Medicare Pays More for Drugs Than Medicaid or the VA

Can government negotiations with pharmaceutical companies cut costs?

it has been estimated that net medicine spending is set to increase from $344 billion in 2018 to $420 billion in 2023. Is there anything you can do to pay less for your medications? Is there any way the federal government can help?

Large pill casing split apart with money coming out
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Pricing by Pharmaceutical Companies

Many factors contribute to increased spending on prescription drugs. At times, there may be manufacturing issues that limit how much medication is available. At other times, a drug may be the only one of its kind to treat a certain condition. In these cases, there may be increased demand and added costs associated with the drug.

Pharmaceutical companies can also increase drug prices for profit. Turing Pharmaceuticals caused a controversy in 2015 over Daraprim (pyrimethamine), a medication used to treat the AIDS-associated infection toxoplasmosis and other parasitic diseases. Martin Shkreli, CEO of the company, purchased the patent for the drug and increased the price of the medication more than 5,500 percent, from $13.50 to $750 per pill.

Pharmaceutical companies claim that higher prices are necessary to fund research and development (R&D) projects. Without these ongoing investigations, they claim people could suffer from potentially treatable diseases. However, a 2017 report in Health Affairs has shown that these companies charge such high prices for drugs sold in the U.S. that they could fund R&D around the world while still pocketing billions in profits. Clearly, R&D alone does not justify the skyrocketing costs of prescription drugs in America.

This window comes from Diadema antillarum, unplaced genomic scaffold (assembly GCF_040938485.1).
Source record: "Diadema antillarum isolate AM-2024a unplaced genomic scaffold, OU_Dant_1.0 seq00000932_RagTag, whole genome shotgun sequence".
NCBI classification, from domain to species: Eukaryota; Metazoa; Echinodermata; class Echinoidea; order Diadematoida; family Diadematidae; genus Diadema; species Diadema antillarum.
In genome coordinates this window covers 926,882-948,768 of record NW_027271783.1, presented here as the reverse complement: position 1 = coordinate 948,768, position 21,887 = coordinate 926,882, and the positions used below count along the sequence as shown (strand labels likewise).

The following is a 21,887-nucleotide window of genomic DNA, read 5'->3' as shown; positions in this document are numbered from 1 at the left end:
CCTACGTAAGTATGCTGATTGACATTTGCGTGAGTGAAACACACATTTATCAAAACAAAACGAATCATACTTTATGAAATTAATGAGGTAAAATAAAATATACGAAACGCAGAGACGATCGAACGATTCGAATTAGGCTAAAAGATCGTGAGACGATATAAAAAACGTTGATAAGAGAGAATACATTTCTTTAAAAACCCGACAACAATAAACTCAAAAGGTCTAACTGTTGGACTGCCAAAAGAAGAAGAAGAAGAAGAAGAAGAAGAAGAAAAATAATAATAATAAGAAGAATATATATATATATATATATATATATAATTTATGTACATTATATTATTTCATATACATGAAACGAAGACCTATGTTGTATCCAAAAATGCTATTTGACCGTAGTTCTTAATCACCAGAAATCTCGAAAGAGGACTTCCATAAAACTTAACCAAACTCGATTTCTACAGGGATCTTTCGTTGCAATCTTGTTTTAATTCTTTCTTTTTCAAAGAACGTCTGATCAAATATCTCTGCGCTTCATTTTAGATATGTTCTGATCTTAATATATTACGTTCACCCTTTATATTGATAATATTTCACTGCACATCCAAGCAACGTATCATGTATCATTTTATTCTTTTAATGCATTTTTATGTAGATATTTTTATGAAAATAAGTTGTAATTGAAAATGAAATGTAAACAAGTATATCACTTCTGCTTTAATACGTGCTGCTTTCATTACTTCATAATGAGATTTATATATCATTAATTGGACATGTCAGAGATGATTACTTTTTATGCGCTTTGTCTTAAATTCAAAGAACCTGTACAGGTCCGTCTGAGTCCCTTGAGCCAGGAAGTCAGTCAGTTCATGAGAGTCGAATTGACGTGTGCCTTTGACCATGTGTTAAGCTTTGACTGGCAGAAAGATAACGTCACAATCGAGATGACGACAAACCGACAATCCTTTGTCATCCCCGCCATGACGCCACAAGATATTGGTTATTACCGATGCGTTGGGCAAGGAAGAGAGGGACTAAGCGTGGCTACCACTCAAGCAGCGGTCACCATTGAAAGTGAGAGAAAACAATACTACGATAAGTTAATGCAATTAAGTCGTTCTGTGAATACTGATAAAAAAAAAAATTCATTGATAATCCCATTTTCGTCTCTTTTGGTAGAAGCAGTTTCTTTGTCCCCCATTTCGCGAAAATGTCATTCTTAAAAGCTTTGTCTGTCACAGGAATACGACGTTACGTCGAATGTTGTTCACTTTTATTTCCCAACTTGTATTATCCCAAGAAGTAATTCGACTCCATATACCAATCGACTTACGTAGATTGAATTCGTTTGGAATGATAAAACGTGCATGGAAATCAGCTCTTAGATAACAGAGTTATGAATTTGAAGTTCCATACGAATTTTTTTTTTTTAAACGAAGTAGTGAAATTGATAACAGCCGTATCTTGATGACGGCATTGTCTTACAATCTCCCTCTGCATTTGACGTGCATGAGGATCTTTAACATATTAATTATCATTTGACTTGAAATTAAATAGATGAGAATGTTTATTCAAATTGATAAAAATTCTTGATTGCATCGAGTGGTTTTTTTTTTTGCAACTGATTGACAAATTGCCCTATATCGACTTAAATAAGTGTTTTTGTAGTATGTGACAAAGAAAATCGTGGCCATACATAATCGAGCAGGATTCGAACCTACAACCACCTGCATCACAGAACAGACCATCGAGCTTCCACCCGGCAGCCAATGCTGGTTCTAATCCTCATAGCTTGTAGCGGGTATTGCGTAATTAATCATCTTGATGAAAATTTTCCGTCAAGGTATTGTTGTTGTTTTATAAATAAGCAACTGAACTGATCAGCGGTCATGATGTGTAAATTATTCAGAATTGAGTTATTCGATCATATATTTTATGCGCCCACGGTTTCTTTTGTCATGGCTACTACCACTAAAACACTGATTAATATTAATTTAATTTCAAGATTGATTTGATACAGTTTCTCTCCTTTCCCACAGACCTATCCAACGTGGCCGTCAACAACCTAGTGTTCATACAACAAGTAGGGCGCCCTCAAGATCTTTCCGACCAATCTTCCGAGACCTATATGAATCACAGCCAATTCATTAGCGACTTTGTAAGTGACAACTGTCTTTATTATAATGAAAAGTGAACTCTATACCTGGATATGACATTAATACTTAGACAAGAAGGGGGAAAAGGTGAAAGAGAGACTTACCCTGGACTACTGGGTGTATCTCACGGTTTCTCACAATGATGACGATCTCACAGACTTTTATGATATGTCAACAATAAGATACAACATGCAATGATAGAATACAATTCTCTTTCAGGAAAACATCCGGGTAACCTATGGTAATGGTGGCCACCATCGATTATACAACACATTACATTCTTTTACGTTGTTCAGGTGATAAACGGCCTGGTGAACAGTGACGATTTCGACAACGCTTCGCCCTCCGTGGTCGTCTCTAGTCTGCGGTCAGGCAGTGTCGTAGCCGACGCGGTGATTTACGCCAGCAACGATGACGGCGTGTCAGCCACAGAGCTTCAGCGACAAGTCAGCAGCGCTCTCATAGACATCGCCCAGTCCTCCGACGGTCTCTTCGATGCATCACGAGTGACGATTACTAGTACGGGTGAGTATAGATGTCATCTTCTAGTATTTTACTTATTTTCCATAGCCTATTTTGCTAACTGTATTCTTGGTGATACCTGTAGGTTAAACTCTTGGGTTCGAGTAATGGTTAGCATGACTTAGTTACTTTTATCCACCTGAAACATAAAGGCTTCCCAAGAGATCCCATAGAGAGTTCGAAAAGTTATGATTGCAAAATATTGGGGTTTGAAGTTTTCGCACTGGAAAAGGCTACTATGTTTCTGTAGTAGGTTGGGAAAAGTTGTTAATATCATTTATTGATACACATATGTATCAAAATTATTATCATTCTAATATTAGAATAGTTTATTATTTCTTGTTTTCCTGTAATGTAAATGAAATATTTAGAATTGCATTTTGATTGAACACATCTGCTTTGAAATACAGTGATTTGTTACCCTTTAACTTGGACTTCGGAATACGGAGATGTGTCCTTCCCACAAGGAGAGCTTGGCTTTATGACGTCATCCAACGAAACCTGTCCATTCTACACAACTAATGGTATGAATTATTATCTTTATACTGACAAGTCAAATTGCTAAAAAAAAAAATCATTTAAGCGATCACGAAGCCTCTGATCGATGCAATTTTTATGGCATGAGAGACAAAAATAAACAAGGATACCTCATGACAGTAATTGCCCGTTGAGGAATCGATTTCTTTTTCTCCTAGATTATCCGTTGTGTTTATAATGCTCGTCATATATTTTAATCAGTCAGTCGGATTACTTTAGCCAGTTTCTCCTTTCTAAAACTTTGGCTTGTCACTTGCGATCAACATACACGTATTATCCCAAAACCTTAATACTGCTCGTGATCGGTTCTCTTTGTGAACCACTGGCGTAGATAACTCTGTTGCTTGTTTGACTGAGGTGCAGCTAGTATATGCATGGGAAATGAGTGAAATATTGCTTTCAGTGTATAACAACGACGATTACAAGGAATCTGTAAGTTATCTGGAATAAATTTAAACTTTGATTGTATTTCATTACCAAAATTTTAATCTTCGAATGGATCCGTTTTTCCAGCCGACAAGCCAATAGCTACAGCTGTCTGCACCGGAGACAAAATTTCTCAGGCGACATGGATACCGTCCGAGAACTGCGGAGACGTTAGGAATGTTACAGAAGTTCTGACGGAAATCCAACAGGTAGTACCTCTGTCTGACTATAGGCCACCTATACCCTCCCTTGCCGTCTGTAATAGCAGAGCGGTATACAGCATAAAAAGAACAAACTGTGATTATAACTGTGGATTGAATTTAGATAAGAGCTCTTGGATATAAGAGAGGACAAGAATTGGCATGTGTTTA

Drugs Cost Less in Foreign Countries

In the United States, there are no regulations in place to prevent surges in Medicare prescription drug costs. The federal government leaves pricing practices up to good old fashioned capitalism and market competition.

Drug costs are managed differently around the world. This is why you often see that the same drugs sold to Americans may cost much less in other countries. Keep in mind that many of these countries have single-payer systems or universal health care.

Out of Pocket Drug Costs (Per Pill) in Different Countries in 2017
Drug Canada United Kingdom United States
Abilify (for depression) $4.65 $6.23 $34.51
Celebrex (for arthritis) $1.91 $1.05 $13.72
Crestor (for high cholesterol) $2.04 $1.82 $11.37
Januvia (for diabetes) $4.35 $3.04 $14.88
Xarelto (for atrial fibrillation and/or blood clots) $6.19 $6.22 $15.38

Some people think it may be better to buy drugs from other countries as a way to cut costs but Medicare does not see it that way. Medicare will not pay towards any medications purchased outside of the United States.

People on Medicare Cannot Use Medication Coupons

Many pharmaceutical companies charge high prices but counter those costs by offering medication coupons and vouchers. The trouble is there are laws in place that prevent many people from using those discounts.

There is an anti-kickback statute within the Social Security Act. It states that an individual or organization cannot offer services to someone in return for referrals or payments that would take money from federal programs. Medications, unfortunately, fall into this category. That means that anyone using Medicare cannot take advantage of these prescription discounts as long as they use their Part B or Part D benefit to pay for those drugs. However, you can learn about pharmaceutical assistance programs that may be available to you on the website.

Coupons and vouchers encourage people to spend money on more expensive medications. Once the discounts are no longer available, the government would be left to pay for a more costly alternative than if the patient had used a less expensive medication. The anti-kickback statute is meant to protect the government from fraudulent activities but ultimately strains consumers.

Negotiating with Pharmaceutical Companies